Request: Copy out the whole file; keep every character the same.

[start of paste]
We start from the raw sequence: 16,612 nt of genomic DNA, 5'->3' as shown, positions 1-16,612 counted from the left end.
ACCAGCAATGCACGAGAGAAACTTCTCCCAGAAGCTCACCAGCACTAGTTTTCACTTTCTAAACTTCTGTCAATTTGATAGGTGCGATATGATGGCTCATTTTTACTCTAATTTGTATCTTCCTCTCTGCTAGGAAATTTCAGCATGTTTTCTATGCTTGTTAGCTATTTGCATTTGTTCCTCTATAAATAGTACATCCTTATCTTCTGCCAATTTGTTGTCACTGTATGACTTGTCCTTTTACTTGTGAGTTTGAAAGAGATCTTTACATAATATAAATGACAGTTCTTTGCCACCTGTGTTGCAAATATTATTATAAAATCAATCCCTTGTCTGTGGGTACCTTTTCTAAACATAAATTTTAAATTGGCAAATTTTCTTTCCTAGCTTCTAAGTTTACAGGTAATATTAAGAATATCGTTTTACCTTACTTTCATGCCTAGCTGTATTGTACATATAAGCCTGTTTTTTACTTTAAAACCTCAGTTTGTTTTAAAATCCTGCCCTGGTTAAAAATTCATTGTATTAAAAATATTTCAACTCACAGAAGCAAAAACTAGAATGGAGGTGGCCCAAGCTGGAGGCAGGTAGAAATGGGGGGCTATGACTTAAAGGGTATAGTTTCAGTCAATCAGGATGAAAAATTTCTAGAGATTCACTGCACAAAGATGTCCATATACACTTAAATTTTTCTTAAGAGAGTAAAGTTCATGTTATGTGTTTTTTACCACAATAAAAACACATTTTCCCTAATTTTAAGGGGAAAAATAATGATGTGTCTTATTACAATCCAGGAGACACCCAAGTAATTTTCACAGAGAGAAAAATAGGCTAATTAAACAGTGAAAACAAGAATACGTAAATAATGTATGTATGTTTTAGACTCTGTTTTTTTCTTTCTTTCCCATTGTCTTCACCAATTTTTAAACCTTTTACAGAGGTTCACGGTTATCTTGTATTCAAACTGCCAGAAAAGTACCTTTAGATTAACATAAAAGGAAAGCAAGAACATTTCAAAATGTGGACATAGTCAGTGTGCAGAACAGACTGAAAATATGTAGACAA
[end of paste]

We start from the raw sequence: 16,612 nt of genomic DNA, 5'->3' as shown, positions 1-16,612 counted from the left end.
ACCAGCAATGCACGAGAGAAACTTCTCCCAGAAGCTCACCAGCACTAGTTTTCACTTTCTAAACTTCTGTCAATTTGATAGGTGCGATATGATGGCTCATTTTTACTCTAATTTGTATCTTCCTCTCTGCTAGGAAATTTCAGCATGTTTTCTATGCTTGTTAGCTATTTGCATTTGTTCCTCTATAAATAGTACATCCTTATCTTCTGCCAATTTGTTGTCACTGTATGACTTGTCCTTTTACTTGTGAGTTTGAAAGAGATCTTTACATAATATAAATGACAGTTCTTTGCCACCTGTGTTGCAAATATTATTATAAAATCAATCCCTTGTCTGTGGGTACCTTTTCTAAACATAAATTTTAAATTGGCAAATTTTCTTTCCTAGCTTCTAAGTTTACAGGTAATATTAAGAATATCGTTTTACCTTACTTTCATGCCTAGCTGTATTGTACATATAAGCCTGTTTTTTACTTTAAAACCTCAGTTTGTTTTAAAATCCTGCCCTGGTTAAAAATTCATTGTATTAAAAATATTTCAACTCACAGAAGCAAAAACTAGAATGGAGGTGGCCCAAGCTGGAGGCAGGTAGAAATGGGGGGCTATGACTTAAAGGGTATAGTTTCAGTCAATCAGGATGAAAAATTTCTAGAGATTCACTGCACAAAGATGTCCATATACACTTAAATTTTTCTTAAGAGAGTAAAGTTCATGTTATGTGTTTTTTACCACAATAAAAACACATTTTCCCTAATTTTAAGGGGAAAAATAATGATGTGTCTTATTACAATCCAGGAGACACCCAAGTAATTTTCACAGAGAGAAAAATAGGCTAATTAAACAGTGAAAACAAGAATACGTAAATAATGTATGTATGTTTTAGACTCTGTTTTTTTCTTTCTTTCCCATTGTCTTCACCAATTTTTAAACCTTTTACAGAGGTTCACGGTTATCTTGTATTCAAACTGCCAGAAAAGTACCTTTAGATTAACATAAAAGGAAAGCAAGAACATTTCAAAATGTGGACATAGTCAGTGTGCAGAACAGACTGAAAATATGTAGACAA